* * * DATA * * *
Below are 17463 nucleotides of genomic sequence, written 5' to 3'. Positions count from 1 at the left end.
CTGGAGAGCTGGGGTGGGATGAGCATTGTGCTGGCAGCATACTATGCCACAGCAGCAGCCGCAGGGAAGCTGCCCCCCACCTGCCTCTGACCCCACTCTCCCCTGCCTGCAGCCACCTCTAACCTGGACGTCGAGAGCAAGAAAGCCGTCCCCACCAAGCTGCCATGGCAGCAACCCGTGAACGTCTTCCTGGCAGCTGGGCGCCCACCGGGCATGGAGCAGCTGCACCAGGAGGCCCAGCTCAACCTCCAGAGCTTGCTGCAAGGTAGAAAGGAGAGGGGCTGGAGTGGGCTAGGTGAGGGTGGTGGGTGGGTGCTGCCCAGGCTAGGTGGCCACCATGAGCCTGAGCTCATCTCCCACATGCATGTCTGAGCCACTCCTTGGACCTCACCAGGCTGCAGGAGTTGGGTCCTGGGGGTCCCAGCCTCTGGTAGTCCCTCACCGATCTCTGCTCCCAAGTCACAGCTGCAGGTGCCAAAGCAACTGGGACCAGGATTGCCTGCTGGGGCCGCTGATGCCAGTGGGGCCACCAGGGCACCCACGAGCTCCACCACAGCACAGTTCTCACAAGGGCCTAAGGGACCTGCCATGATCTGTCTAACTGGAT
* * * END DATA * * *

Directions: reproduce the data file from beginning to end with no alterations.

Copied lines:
Below are 17463 nucleotides of genomic sequence, written 5' to 3'. Positions count from 1 at the left end.
CTGGAGAGCTGGGGTGGGATGAGCATTGTGCTGGCAGCATACTATGCCACAGCAGCAGCCGCAGGGAAGCTGCCCCCCACCTGCCTCTGACCCCACTCTCCCCTGCCTGCAGCCACCTCTAACCTGGACGTCGAGAGCAAGAAAGCCGTCCCCACCAAGCTGCCATGGCAGCAACCCGTGAACGTCTTCCTGGCAGCTGGGCGCCCACCGGGCATGGAGCAGCTGCACCAGGAGGCCCAGCTCAACCTCCAGAGCTTGCTGCAAGGTAGAAAGGAGAGGGGCTGGAGTGGGCTAGGTGAGGGTGGTGGGTGGGTGCTGCCCAGGCTAGGTGGCCACCATGAGCCTGAGCTCATCTCCCACATGCATGTCTGAGCCACTCCTTGGACCTCACCAGGCTGCAGGAGTTGGGTCCTGGGGGTCCCAGCCTCTGGTAGTCCCTCACCGATCTCTGCTCCCAAGTCACAGCTGCAGGTGCCAAAGCAACTGGGACCAGGATTGCCTGCTGGGGCCGCTGATGCCAGTGGGGCCACCAGGGCACCCACGAGCTCCACCACAGCACAGTTCTCACAAGGGCCTAAGGGACCTGCCATGATCTGTCTAACTGGAT